Bright to dark the seasons turn,
When I was a child, Halloween was my favorite holiday. I could never figure out why adults thought it was only for children. It wasn’t the costumes or the candy that intrigued me so much as the atmosphere of mystery combined with playfulness. Years later, I would encounter that same paradox in the dance of Radha Krishna, in Rumi’s poems and crazy Zen stories, in Sufi tales and in that fool for Christ, St. Francis of Assisi. But the profound secret that creation’s mystery springs from divine playfulness was first revealed to me at Halloween.
The pranks of mischief night and playful logic of trick or treat I loved; even more, the contemplative silence after midnight when, too candy drunk to sleep, I sensed the very darkness alive with spirit. Whether the Holy Spirit or the tingling of a trillion sprites, I knew not. It didn’t matter. I apprehended a “cloud of witnesses” around me, and feasted on luminous darkness.
“Cloud of witnesses” is the New Testament’s evocative term for the abiding presence of the saints. In more ancient cultures, they are “the ancestors.” Honoring them is a profoundly important aspect of Samhain, which is why the Church chose this Pagan New Year’s festival for the Feast of All Souls (October 31) and the Feast of All Saints (November 1).
Samhain, pronounced saw’in, is the turning point from the revelation of light to the mystery of darkness, the threshold where nature turns outside-in. The veil between spirit and matter is thin as a wisp. We sense a soul-world inside this world of matter. The Celts believed that, at this hour, spirits of all who died in the past year return to wish us farewell before commencing their final journey.
If our ancestors were troubled, we unconsciously carry their troubles today. Therefor, we need to reconcile those troubles with love-offerings, lighting a fire to burn away grievous memories and purify the heart. If our ancestors were joyful, we carry their joy today. We celebrate that joy with a fire of thanksgiving. Too often in the Christian West, we spurn the veneration of ancestor as ignorant or primitive. Yet we pay our therapist $150 an hour to heal us of ancestral wounds. We carry our ancestors in every strand of DNA, every habit of inattentive behavior.
Samhain is a time for tricks and laughter, yet a time for deep contemplative silence. It is the bitter sweet celebration of “Summer’s End,” one derivation of the word, “samhain.” Samhain on October 31 is the diametric opposite of Beltane on May 1, the Pagan celebration of Spring. Samhain is thanksgiving for harvest, sacrifice of the old, and return to silent Source. Samhain is maple leaf and pumpkin, apple and spider’s web, little signs of the season transformed into mythic powers, offered in the hearth of mindfulness. Write a prayer on a leaf for someone recently lost. Bind a thread around your wrist to represent a relationship that has bound you, but is now ready to be gracefully let go, so that you can move on. Offer that leaf or that thread in the bonfire of Samhain.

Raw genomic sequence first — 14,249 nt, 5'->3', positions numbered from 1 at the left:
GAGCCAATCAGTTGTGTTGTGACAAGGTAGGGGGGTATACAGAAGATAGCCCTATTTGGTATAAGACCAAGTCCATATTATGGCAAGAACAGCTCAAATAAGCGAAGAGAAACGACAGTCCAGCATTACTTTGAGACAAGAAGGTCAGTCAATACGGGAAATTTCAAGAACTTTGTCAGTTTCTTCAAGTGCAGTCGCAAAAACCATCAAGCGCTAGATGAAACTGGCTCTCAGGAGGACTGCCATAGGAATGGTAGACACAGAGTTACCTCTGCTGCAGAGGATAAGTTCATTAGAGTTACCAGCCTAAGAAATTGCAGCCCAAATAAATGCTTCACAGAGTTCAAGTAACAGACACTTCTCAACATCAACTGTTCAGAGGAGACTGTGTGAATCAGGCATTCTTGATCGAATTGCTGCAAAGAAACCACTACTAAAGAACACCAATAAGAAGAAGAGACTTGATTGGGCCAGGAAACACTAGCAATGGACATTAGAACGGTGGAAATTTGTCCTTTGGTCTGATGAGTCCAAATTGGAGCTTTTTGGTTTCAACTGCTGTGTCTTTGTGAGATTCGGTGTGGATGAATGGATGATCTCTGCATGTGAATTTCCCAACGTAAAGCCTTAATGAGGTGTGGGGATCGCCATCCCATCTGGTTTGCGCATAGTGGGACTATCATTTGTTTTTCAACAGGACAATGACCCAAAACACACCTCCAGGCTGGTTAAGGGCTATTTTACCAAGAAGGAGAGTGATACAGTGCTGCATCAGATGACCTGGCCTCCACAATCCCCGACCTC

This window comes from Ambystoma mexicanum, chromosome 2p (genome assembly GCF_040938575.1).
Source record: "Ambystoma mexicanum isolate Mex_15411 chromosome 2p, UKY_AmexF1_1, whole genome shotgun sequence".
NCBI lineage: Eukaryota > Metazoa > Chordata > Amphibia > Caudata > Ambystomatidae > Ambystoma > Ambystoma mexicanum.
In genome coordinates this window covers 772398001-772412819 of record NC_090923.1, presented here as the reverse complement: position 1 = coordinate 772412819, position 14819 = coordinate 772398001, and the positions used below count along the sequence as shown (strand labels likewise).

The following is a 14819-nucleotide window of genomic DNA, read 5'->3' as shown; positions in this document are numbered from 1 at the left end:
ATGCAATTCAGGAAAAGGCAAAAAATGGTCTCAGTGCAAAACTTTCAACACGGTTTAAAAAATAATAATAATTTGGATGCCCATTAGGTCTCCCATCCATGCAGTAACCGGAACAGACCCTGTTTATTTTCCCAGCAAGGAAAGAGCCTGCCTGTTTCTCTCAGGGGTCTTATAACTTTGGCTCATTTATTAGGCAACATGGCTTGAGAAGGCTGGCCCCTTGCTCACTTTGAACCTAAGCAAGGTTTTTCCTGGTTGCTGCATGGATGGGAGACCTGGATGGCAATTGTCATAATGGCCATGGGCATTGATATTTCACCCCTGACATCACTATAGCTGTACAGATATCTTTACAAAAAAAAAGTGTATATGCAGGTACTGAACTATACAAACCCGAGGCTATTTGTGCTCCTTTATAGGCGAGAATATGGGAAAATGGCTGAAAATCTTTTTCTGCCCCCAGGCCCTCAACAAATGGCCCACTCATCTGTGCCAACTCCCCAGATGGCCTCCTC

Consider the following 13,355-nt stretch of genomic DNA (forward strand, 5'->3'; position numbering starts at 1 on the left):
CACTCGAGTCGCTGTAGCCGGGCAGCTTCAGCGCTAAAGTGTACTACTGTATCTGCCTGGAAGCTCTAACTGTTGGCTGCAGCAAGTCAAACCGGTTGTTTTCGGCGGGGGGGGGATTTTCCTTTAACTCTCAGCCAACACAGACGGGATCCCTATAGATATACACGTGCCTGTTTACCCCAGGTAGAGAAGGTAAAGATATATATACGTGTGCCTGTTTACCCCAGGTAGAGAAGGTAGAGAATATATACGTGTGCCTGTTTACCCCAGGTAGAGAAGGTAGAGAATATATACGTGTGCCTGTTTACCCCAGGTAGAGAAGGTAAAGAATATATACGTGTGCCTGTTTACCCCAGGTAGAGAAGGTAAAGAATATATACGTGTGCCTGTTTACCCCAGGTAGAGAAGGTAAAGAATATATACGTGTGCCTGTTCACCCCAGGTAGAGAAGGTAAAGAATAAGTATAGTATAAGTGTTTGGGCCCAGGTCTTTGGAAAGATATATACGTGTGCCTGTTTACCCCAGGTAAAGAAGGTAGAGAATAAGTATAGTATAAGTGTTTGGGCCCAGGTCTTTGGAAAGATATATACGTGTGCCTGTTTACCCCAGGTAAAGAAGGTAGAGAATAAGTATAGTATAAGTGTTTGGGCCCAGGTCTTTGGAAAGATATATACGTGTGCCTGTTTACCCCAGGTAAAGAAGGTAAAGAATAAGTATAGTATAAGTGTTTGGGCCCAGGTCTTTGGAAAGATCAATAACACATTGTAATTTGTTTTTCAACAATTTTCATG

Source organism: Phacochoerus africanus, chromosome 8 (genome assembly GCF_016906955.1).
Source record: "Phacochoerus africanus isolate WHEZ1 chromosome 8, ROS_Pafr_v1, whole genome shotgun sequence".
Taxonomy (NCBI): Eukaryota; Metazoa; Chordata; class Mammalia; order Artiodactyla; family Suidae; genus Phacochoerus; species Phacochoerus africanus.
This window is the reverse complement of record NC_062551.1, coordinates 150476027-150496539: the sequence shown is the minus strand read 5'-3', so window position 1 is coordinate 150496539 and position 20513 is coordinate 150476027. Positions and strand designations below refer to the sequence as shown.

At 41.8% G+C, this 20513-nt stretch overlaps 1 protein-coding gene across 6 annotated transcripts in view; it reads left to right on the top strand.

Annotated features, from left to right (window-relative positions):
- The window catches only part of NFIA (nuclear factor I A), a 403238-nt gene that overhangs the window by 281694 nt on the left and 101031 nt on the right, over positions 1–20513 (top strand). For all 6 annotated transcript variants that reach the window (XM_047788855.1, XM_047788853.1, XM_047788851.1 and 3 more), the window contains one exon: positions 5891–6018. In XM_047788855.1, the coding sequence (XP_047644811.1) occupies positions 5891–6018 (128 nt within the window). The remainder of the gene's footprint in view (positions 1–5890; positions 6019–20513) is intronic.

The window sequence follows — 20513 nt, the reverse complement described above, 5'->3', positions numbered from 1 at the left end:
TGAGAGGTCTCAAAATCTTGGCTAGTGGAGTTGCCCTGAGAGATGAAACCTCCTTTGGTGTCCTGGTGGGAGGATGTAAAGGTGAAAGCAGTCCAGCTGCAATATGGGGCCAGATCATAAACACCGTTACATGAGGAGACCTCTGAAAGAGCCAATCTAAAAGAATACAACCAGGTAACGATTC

The origin of the word “bonfire” is the “bone fire” of Samhain, where the weak and old of the flock were culled, so that the strong would survive the Winter. This sacrifice was offered, not with the heartless industry of modern agribusiness, but in reverence for the continuity of life. Today we may not sacrifice sheep and heifers, but we can still make a harvest alter or a bonfire, offering prayers and intentions.
Over the hills of Britain on the Eve of All Souls, the bonfires blazed, as in the marvelous opening of Thomas Hardy’s Return of the Native. Citizens lit brands from the village bonfire and took them home to kindle their own hearths. Those hearth-coals smoldered through the coming year, each home nurtured by the original light of Samhain.
It’s the turning of the year from bright half to dark. For six months, angels and elemental nature sprites have outwardly busied themselves with greening, blossoming, bearing fruit. Now the cycle turns from manifestation to silence, Summer’s riot to the Winter-space of contemplation. Energy sinks inward, leaf to seed. Matter itself is enlivened with a concentrated force as creation gently implodes. Stumps, crystals, soil itself, glow with an inward light. You cannot understand Samhain unless you hold all matter sacred. It’s all about the Incarnation….
So in this season, many of us experience a quickening of our inner life. Nature wanes stark, but consciousness ignites. In the Church’s liturgical year, Advent begins, heralding Winter Solstice and Yule. The embryonic soul leaps inside the mother, matter. Christmas means birth of Christ, not just in a moment of historical time, but in the womb of nature.
Jesus prayed that God’s kingdom might manifest On earth as in heaven. In Celtic worship, the same law is expressed: As above so below. When fully present with us on earth, Christ is the Green Man.
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